I was taken with your comment "There are also people being the body of Christ in their communities." Much of the small missional church stuff I am involved with is about the changing definition of church. Your comment seems to suggest that the larger attractional models are not being the body of christ but that it is representative in the smaller local expressions or by people in the midst. Does this mean the fruit of the attractional contacts is not fruit? or for the small missional communities that have community contacts are not fruit? perhaps they are different manifesations of the same fruit. The definition of church is important here if you define church as the people being the "body of christ" (bounded, confessional, discipling set)then perhaps there is as little fruit in the attractional models as you suggest there may be in the missional? As a fan of the both/and models this as critism of neither but a question about how do we help both build kingdom?

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Mark

December 14, 2008  11:34pm

I will continue to pray that the Church finds a way to bring people in and keep them on fire for the Lord. There is a church for everybody. Some need the mega-church offering to stay excited and connected... some, like me, attend a small home/missional church and take comfort in the great Christian friends and fellowship I partake in. Do I want my Church to grow? Yes. You can't support a church without numbers. But in the end... don't we rely on God to provide? If we do it correctly, for the glory of the Kingdom, won't God decide what works and what doesn't? He doesn't care about the model, because the model is mostly about what makes you feel good, what keeps you happy... instead of, what makes God happy.

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Neil Cole

December 13, 2008  3:20pm

Hello Freinds, I have written a few responses to Dan's editorial on my blog... http://cole-slaw.blogspot.com There are deeper implications than simply comparing the initial numbers. Pressing on, Neil Cole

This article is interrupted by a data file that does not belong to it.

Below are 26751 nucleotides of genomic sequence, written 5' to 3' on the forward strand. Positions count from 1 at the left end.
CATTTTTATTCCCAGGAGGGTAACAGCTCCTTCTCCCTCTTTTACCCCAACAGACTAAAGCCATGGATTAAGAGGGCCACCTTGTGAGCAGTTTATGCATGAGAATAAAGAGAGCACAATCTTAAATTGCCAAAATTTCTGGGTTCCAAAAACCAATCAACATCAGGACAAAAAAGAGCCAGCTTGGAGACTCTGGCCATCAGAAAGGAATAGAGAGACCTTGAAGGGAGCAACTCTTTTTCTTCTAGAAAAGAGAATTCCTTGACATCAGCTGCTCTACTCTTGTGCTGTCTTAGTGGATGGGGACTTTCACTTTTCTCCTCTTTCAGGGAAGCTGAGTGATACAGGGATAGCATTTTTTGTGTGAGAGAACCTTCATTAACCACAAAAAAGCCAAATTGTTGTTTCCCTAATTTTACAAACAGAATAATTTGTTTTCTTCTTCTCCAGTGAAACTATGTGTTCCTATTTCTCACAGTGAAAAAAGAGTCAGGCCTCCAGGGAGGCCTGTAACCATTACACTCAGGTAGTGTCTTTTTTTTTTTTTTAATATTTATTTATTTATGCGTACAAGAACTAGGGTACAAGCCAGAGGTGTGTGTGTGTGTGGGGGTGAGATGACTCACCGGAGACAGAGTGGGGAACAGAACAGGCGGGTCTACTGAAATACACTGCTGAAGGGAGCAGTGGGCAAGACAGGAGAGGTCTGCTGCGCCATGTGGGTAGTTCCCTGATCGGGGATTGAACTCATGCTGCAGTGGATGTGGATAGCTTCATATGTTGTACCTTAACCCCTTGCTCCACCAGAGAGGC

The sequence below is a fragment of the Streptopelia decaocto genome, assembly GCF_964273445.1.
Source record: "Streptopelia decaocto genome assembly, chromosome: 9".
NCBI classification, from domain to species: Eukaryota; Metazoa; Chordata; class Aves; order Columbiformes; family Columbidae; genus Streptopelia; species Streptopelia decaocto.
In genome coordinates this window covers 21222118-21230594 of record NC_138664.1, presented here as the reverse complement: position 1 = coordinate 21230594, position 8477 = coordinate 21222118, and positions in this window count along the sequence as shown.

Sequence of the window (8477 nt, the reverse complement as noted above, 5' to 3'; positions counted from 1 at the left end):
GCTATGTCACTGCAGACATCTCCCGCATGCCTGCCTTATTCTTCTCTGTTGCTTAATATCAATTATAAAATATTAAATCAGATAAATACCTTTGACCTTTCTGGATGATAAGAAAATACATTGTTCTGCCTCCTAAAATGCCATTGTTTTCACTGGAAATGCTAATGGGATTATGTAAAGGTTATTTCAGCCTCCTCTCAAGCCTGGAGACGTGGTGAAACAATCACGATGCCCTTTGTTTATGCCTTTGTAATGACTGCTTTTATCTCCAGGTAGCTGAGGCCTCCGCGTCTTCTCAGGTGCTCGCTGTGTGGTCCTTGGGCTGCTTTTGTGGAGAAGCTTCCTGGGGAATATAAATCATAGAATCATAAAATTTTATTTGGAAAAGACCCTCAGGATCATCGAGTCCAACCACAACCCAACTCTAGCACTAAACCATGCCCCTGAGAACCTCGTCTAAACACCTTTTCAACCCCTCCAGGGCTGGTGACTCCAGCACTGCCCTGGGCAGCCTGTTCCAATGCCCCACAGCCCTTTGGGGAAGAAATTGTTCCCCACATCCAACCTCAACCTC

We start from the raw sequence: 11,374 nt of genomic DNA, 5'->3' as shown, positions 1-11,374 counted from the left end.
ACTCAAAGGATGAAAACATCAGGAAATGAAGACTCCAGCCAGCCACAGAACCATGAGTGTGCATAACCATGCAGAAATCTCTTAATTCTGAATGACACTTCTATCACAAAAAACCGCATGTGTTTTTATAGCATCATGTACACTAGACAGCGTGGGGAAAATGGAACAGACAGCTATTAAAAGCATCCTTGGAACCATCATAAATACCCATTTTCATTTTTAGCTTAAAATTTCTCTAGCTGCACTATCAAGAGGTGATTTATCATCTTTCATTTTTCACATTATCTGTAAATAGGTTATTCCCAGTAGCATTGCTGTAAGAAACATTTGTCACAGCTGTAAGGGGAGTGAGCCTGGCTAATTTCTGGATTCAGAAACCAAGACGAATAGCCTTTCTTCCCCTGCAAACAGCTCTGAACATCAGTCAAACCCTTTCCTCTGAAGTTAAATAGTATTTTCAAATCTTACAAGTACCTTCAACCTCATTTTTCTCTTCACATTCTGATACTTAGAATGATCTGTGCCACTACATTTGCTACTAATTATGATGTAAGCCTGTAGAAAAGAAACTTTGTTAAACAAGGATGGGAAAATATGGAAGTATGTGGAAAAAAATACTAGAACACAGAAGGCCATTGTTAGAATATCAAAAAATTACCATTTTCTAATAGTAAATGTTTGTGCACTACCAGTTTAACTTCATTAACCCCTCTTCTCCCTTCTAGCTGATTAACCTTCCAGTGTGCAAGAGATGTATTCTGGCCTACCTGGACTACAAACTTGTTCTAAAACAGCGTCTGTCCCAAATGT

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Chris Rosebrough

December 11, 2008  10:51pm

Dan, I thought this post wonderfully expressed you passion for the lost and your desire to see the church multiply and have more people enter the Kingdom of Christ. That being said, I want to offer a different perspective. I don't think this is an either/ or situation. As someone who has closely watched the 'attractional' mega-church model it is very clear from the results of Willow Creek's Reveal studies that some of the most popular and influential 'attractional' churches are not doing and effective job of producing Christ-Centered disciples of Christ. They do a great job of attracting a high quantity of people but are not doing the best job at producing quality disciples. Missional churches from what I have seen are much better at the quality aspect of discipleship but are less adept at attracting higher numbers. I think part of their struggle in attracting more people is that that are competing with Big Box mega-churches. As someone that attends a smaller church (roughly 300 members) that has grown by almost 25% in the last 4 years (even without a cool building and lots of programs) , I think that there are ways for smaller 'missional' type churches to grow but it takes a conscious effort on the part of leaders and teachers in the church to cultivate an understanding that evangelism is a critical duty for mature disciples to engage in. I think an uncompromised commitment to cultivating and growing quality Christ-Centered disciples who have an in-depth and gospel-centered understanding of the scriptures produces a duty and urgency in people to share their faith as well as equips them to effectively engage in evangelism. Remember that the Christian Church grew like a weed for millennia without programs, relevant music and functional buildings. The reason for this is that man-made programs DO NOT grow the church. God is the one that grows His Church through the proclamation of the gospel of the forgiveness of sins won for us by Jesus on the cross. Focus on quality preaching and quality teaching that centers on the Gospel and God will produce disciples who will in turn bear fruit.